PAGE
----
The Catholic Commentator

Marley Harris was happy as can be on Nov. 7 as she watched “The Peanuts Movie” with her friend and classmate at Our Lady of Mercy School, Laura Purgerson. Little did anyone know then that just a couple of days later, Harris would be taken to Our Lady of the Lake Hospital barely able to walk and diagnosed with ependymoma, a brain tumor that arises from the spinal cord.

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With Marley Harris, second from left, at the Mercy for Marley fund raiser are OLOM cheerleaders, from left, Chandler Wright, Lucy Laville, and Jeanne Theriot. Photo provided by Christy Haldane | Our Lady of Mercy School

 

“I thought, ‘are you sure you have the right child?’ She’s perfectly healthy,” said Marley’s mother, Naoshia Carroll, in a phone interview from St. Jude Children’s Research Hospital in Memphis, where they have been staying since the diagnosis.

Purgerson and her mother, Blair, raced to the hospital to see Marley off before she was airlifted to St. Jude. She underwent an 11-hour surgery, which did not remove all the tumor. Since then, she has undergone further surgery and received radiation and chemotherapy treatments.

In the midst of the whirlwind of activity and emotions, the wheels were in motion to bring the love and support of the Our Lady of Mercy community, which was as powerful as the troubling events for the Harris family.

“I received a phone call early Monday morning that they had found a tumor in Marley and they were having to go to St. Jude. As soon as I got off the phone, I said it’s time to let the school know. I started getting in touch with the principal and teachers,” Blair Purgerson said.

Harris’ fourth-grade class prayed a rosary at Mary’s chapel in the church.

“It was really reverent,” said Purgerson. “Some were Catholic, some weren’t. But all the students will remember that.”

Planning then began for a special fund raiser for St. Jude and for Marely’s family, “Mercy for Marley” on Jan. 26. Organizers contacted St. Jude and planned a fun evening for the family.

Purgerson and co-chair Ashley Thom said their expectations were modest. A cold, rainy forecast also threatened to curtail the event.

There was no need to fear, however, because the response wildly exceeded their expectations. While they thought that 250 people might show up, there were 900. The gym and school cafeteria were packed. Their original goal was to raise $5,000 and they received $26,485.44 and counting, with about $13,500 given to Carroll, a single mother who has struggled financially while caring for her daughter. All this accomplished through volunteer efforts, said Purgerson and Thom, who stressed that it could not have happened without the efforts of so many people.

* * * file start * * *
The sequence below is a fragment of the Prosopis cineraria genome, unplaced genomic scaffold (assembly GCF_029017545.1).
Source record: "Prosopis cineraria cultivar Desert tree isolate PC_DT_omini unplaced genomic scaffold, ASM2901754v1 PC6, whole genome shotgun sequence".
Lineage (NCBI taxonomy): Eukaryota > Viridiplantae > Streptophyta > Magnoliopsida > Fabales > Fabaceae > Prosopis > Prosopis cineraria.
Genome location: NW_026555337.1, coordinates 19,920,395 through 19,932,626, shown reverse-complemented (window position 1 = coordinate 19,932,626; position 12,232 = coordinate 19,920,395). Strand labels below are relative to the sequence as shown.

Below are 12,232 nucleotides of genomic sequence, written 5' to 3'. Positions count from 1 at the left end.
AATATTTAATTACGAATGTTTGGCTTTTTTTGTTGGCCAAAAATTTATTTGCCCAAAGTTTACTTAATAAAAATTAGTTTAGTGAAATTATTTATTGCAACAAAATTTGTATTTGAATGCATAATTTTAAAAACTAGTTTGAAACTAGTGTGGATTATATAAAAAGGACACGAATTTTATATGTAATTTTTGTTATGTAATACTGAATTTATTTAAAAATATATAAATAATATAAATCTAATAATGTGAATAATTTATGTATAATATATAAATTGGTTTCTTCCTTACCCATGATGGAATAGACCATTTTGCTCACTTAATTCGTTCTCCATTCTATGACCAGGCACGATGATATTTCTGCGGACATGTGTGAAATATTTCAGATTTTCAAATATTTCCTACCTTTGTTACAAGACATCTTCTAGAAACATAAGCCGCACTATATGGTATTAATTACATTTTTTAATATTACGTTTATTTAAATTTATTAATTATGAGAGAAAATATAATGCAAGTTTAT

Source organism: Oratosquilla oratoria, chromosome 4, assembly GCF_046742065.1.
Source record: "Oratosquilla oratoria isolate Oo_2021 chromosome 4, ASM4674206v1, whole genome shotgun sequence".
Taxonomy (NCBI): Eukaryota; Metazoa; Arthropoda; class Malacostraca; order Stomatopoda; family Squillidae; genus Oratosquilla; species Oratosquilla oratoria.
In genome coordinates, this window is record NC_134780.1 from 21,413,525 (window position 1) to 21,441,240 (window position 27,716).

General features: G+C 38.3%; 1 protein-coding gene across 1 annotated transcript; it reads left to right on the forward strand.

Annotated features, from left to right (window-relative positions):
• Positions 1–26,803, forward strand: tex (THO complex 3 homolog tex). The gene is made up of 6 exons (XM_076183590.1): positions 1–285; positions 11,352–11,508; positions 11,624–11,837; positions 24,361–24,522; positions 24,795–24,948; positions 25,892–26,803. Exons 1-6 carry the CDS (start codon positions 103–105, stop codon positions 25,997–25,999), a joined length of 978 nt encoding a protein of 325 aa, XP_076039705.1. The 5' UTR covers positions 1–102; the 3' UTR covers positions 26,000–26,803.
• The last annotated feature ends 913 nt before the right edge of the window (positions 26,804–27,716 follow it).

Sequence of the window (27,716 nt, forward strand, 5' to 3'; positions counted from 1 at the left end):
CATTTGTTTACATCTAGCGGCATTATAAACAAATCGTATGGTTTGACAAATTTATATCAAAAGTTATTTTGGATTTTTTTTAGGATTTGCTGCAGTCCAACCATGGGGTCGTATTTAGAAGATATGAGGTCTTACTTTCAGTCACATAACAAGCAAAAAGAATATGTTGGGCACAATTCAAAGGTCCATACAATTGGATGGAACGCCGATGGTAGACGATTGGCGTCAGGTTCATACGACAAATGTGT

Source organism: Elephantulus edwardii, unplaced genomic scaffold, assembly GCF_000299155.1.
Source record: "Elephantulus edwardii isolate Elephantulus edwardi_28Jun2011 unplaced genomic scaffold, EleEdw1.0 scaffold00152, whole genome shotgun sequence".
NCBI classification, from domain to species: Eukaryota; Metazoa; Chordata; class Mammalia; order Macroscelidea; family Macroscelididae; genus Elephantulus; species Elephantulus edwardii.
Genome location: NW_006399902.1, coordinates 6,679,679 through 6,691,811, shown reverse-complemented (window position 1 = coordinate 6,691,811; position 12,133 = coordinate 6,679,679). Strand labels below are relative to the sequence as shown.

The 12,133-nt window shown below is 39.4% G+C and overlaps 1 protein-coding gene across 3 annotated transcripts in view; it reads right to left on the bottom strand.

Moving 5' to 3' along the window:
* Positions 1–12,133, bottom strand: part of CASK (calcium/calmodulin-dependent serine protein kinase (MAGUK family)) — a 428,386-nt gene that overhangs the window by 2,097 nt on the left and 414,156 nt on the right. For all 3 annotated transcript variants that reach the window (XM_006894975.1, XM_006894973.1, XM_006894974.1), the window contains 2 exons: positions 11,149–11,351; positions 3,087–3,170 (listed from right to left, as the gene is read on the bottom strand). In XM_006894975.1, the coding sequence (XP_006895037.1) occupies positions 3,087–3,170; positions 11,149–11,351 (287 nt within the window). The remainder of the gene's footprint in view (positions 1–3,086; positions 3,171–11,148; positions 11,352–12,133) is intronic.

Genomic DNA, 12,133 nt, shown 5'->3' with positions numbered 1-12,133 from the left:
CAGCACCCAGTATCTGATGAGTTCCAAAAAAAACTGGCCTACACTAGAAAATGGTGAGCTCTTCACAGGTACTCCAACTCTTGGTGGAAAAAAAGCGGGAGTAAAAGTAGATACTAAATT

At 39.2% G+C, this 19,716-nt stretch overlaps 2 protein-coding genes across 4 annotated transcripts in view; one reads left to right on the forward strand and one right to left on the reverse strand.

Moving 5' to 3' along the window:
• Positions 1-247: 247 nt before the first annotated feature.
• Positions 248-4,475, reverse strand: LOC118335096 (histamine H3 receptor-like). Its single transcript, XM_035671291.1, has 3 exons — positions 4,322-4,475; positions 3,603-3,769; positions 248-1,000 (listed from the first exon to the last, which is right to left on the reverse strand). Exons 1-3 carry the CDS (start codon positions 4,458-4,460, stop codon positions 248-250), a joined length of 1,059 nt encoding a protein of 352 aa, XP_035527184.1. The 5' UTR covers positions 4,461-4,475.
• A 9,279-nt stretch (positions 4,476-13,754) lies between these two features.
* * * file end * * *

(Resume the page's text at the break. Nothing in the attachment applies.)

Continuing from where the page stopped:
The cold, rainy day did not dampen the enthusiasm as the students walked under the school overhangs for their fund raiser walk and the following activities were moved inside. Those included: Simon Says, sack races, face painting, ping pong, hoola hoops, tug-of-war and a cake walk.

The food, which Thom and Purguson were grateful to Paul Catalanatto for handling, was a huge success. Volunteers served 350 bowls of jambalaya, 100 bowls of macaroni and cheese, 240 hamburgers, 330 hot dogs and 300 bags of popcorn. When the food ran out, 30 more pizzas were ordered.

“They kept coming and coming, it was wild,” said Catalanatto.

Marley’s family had heard that the event was being organized and was so touched they said they had to come. There, again, were some “what ifs,” as to whether Marley would be feeling well and whether her white blood cell count would allow her to attend. But all went well, and after her last doctor appointment, she and her mother got on the road to Baton Rouge.

“She was really excited,” said Carroll. “She was so happy to be with everyone.”

Though tired, Marley, who started OLOM as a pre-kindergartner, smiled and laughed and spoke to the people to say “Thanks.”

“It was a fun event and being with Marley was great,” said Laura Purgerson. “I was so happy she was able to come back to our school and see everyone. I liked how the whole school showed their love and support for my best friend.”

Right after her “Cinderella moment,” Marley was back on the road to St. Jude. Doctors have found other tumors, and she will undergo further treatment. But her mother is undaunted.

“She’s a fighter. She’s a real trooper,” said Carroll.

In the spirit of the faith family that rallied behind them, Carroll confidentially said, “God is going to heal her. Everything is going to be fine.”